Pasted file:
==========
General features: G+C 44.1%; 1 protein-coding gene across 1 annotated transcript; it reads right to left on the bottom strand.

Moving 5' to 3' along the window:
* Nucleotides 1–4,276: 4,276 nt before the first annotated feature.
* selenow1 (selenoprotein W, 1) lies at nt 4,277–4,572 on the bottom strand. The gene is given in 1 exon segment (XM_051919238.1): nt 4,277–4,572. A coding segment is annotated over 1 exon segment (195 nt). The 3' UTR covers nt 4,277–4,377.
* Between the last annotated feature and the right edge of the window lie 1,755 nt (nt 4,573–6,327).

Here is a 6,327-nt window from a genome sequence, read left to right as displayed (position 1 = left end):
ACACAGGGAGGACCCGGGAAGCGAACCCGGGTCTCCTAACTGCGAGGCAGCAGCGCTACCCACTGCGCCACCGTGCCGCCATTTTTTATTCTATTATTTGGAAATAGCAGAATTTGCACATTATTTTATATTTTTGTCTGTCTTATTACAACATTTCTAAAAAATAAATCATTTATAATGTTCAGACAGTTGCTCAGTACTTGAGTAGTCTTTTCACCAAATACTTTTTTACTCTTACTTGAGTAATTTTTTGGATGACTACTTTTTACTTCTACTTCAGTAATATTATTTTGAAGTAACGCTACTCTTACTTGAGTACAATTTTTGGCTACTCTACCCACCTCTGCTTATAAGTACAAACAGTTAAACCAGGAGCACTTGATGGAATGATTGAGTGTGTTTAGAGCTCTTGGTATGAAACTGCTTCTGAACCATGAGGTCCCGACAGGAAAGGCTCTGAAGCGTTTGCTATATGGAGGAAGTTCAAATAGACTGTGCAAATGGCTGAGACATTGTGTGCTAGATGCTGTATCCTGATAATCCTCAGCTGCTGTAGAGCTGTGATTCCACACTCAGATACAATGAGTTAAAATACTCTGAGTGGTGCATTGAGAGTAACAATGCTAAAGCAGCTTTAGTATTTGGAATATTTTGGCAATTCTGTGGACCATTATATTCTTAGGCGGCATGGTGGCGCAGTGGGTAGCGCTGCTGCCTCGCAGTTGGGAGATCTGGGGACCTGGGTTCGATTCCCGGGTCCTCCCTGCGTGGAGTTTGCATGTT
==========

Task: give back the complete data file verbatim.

General features: G+C 44.1%; 1 protein-coding gene across 1 annotated transcript; it reads right to left on the bottom strand.

Moving 5' to 3' along the window:
* Nucleotides 1–4,276: 4,276 nt before the first annotated feature.
* selenow1 (selenoprotein W, 1) lies at nt 4,277–4,572 on the bottom strand. The gene is given in 1 exon segment (XM_051919238.1): nt 4,277–4,572. A coding segment is annotated over 1 exon segment (195 nt). The 3' UTR covers nt 4,277–4,377.
* Between the last annotated feature and the right edge of the window lie 1,755 nt (nt 4,573–6,327).

Here is a 6,327-nt window from a genome sequence, read left to right as displayed (position 1 = left end):
ACACAGGGAGGACCCGGGAAGCGAACCCGGGTCTCCTAACTGCGAGGCAGCAGCGCTACCCACTGCGCCACCGTGCCGCCATTTTTTATTCTATTATTTGGAAATAGCAGAATTTGCACATTATTTTATATTTTTGTCTGTCTTATTACAACATTTCTAAAAAATAAATCATTTATAATGTTCAGACAGTTGCTCAGTACTTGAGTAGTCTTTTCACCAAATACTTTTTTACTCTTACTTGAGTAATTTTTTGGATGACTACTTTTTACTTCTACTTCAGTAATATTATTTTGAAGTAACGCTACTCTTACTTGAGTACAATTTTTGGCTACTCTACCCACCTCTGCTTATAAGTACAAACAGTTAAACCAGGAGCACTTGATGGAATGATTGAGTGTGTTTAGAGCTCTTGGTATGAAACTGCTTCTGAACCATGAGGTCCCGACAGGAAAGGCTCTGAAGCGTTTGCTATATGGAGGAAGTTCAAATAGACTGTGCAAATGGCTGAGACATTGTGTGCTAGATGCTGTATCCTGATAATCCTCAGCTGCTGTAGAGCTGTGATTCCACACTCAGATACAATGAGTTAAAATACTCTGAGTGGTGCATTGAGAGTAACAATGCTAAAGCAGCTTTAGTATTTGGAATATTTTGGCAATTCTGTGGACCATTATATTCTTAGGCGGCATGGTGGCGCAGTGGGTAGCGCTGCTGCCTCGCAGTTGGGAGATCTGGGGACCTGGGTTCGATTCCCGGGTCCTCCCTGCGTGGAGTTTGCATGTT